The sacred temple derives its religious and historical significance mainly from the Buddha’s third visit to the premises on the banks of the Kelani River. Since it is a highly venerated occurrence, the perahera is organised annually to invoke blessings of the Noble Triple Gem and gods to all living beings, marking the Buddha’s first visit to Sri Lanka, which took place on the Vesak full moon poya day.
The Kelaniya Durutu Perahera Pooja Festival was halted for sometimes during colonial rule but was recommenced in 1927 with the guidance of Ven. Mapitigama Buddharakkhita Thera, the then chief incumbent of the temple, under the generous patronage of Helena Wijewardene Lamatheni. Then onward, this religious festival marks one of the major religious events in the island.
The annual religious ceremony of Kelani Rajamaha Viharaya began on last Saturday with the handing over of the Relic casket to Chief Basnayaka Nilame Dhammika Attygalle by the Chief Incumbent Ven. Prof. Kollupitiya Mahinda Sangarakkitha Nayaka Thera.
The Nayaka Thera said they earlier had nonstop chanting for seven days but as it was hard to keep all the monks for seven days, the number of days was reduced to four.
“The festival has four processions; Deva Dhootha Perahara, Uda Maduwe Perahera, Veethi Perahara, and Maha Perahera. The Maha Perahera comprises four sub Peraheras; Dhathu Perahera, Vishnu Perahera, Kataragama Perahera, and Vibhiaa Perahera. Three traditional dance groups, Udarata, Sabaragamuwa, and Pahata Rata as well as Tamil dances among others also take place in the perahera. We have another special ritual called “Manniyakkika Naagaraja” - one of the special rituals of the Kelaniya temple,” he explained.
The perahera displays the ancient traditions and the cultural heritage of the island. This highly respected perahera and related ceremonies demonstrate to the world the island’s traditional folklore, folk music and dance forms and drum beats developed throughout the ages around Buddhism and Buddhist practices.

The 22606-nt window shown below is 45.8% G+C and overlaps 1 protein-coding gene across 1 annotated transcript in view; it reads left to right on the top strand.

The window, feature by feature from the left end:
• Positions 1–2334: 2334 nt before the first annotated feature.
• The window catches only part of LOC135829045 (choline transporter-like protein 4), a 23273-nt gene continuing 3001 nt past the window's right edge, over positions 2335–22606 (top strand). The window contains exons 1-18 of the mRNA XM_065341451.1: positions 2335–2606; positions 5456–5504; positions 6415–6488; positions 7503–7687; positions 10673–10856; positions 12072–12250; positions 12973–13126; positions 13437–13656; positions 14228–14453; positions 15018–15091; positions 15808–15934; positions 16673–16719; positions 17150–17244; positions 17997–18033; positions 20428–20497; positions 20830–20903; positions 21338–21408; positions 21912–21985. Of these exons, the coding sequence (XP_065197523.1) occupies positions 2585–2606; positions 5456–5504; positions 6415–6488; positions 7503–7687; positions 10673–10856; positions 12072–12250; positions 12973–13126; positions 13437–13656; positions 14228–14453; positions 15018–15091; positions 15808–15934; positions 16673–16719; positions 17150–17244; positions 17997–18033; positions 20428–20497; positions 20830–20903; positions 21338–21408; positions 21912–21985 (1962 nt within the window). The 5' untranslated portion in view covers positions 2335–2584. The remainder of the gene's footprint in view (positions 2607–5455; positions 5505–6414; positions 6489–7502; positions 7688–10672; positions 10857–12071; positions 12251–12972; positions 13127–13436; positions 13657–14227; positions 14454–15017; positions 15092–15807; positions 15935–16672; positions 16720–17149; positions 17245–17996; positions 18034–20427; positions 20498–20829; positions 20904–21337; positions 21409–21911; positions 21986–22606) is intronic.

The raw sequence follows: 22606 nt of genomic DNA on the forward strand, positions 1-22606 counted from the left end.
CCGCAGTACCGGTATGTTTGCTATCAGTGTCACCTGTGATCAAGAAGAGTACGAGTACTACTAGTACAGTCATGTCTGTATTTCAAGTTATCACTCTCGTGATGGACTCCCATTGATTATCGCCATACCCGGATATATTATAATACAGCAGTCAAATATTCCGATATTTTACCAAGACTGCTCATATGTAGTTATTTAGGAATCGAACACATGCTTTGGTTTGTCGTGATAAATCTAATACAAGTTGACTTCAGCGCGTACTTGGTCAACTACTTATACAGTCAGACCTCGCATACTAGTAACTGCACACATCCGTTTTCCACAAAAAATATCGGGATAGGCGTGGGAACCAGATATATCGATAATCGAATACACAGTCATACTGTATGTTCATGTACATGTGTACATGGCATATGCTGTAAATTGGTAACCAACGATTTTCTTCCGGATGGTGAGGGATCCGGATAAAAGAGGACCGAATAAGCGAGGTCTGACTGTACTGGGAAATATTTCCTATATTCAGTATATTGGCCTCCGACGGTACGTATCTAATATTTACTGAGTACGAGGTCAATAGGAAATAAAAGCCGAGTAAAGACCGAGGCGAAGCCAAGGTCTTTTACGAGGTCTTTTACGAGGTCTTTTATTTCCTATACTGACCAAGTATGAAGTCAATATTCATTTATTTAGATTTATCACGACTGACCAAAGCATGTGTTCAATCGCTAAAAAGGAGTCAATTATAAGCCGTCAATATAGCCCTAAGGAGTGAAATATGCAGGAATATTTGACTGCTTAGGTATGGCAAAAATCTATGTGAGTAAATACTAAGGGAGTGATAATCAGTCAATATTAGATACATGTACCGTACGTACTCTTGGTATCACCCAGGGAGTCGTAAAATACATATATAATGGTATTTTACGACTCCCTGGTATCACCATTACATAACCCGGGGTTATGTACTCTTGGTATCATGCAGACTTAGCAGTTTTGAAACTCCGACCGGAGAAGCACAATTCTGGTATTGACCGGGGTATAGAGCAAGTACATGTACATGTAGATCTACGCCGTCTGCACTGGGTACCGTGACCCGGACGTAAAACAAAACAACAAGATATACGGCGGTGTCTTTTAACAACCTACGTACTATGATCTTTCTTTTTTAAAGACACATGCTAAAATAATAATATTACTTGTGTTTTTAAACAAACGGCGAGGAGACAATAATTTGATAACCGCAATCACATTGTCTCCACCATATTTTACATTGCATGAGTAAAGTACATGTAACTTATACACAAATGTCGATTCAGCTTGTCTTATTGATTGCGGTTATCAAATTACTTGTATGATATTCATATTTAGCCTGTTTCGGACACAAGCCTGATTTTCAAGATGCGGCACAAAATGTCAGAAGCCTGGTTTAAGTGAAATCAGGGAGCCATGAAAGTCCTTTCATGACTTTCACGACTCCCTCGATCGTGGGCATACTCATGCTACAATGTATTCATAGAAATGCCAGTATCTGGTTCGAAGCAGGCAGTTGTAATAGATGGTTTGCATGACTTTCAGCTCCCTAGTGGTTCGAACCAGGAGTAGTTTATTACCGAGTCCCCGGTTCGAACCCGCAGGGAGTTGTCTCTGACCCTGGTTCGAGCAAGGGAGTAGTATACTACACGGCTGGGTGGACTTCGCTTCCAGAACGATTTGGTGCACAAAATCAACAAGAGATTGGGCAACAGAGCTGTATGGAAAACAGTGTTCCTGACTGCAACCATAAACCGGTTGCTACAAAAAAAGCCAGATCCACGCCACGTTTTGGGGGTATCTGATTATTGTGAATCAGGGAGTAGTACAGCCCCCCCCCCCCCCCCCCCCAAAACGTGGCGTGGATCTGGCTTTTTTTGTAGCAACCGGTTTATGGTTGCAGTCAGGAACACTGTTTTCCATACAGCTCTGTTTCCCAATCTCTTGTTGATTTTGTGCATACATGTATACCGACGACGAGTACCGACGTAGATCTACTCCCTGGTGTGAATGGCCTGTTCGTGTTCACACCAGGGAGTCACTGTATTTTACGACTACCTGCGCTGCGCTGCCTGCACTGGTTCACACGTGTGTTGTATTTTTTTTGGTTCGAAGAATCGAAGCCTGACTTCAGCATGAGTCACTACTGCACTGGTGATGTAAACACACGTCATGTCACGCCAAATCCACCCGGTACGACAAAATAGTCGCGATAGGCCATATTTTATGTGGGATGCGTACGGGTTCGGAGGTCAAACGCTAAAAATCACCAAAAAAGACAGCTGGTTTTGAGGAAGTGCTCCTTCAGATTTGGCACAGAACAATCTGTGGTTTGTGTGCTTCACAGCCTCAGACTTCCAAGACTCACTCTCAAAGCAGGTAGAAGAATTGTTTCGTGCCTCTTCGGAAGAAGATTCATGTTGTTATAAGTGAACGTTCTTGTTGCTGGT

The perahera is held at night on three consecutive days prior to the Duruthu (January) full moon. It commences with a series of sermons (Dharma Desana) held each night, followed by pirith chanting ceremony (paritrana desana). The ritual then culminates in the famous procession - the perahera. Before the commencement of the procession, the divine insignia of the respective gods are ceremonially taken out of each devala amidst the beat-sounds of hevisi drums and are securely placed on the decorated repository on the back of the respective tuskers.
The first-day perahera on the upper temple terrace is called “Udamaluwa Perahera”. The second-day perahera is more colourful than the first, and is performed on a more extensive and elaborate scale. The third and the final procession called the “Randoli Perahera” is the climax of the whole festival. It is usually held on the pre-poya day of the Duruthu moon. This is the most colourful and magnificent spectacle that the Sri Lankan Buddhists look forward to with great fervour and enthusiasm.
The Nayaka Thera said the biggest crowd turn-out for the Vihara’s annual perahera can be seen when people and elephants alike are dressed in their finest for an unforgettable pageant on the final day of the procession.
“The Kelaniya Vihara treasures the hair relics of the Buddha. Thousands of people gather to worship the Buddha. We conduct the perahera to pay respect to the Buddha. May all the people in the country irrespective of their differences lead a happy and prosperous life,” the Nayaka Thera blessed.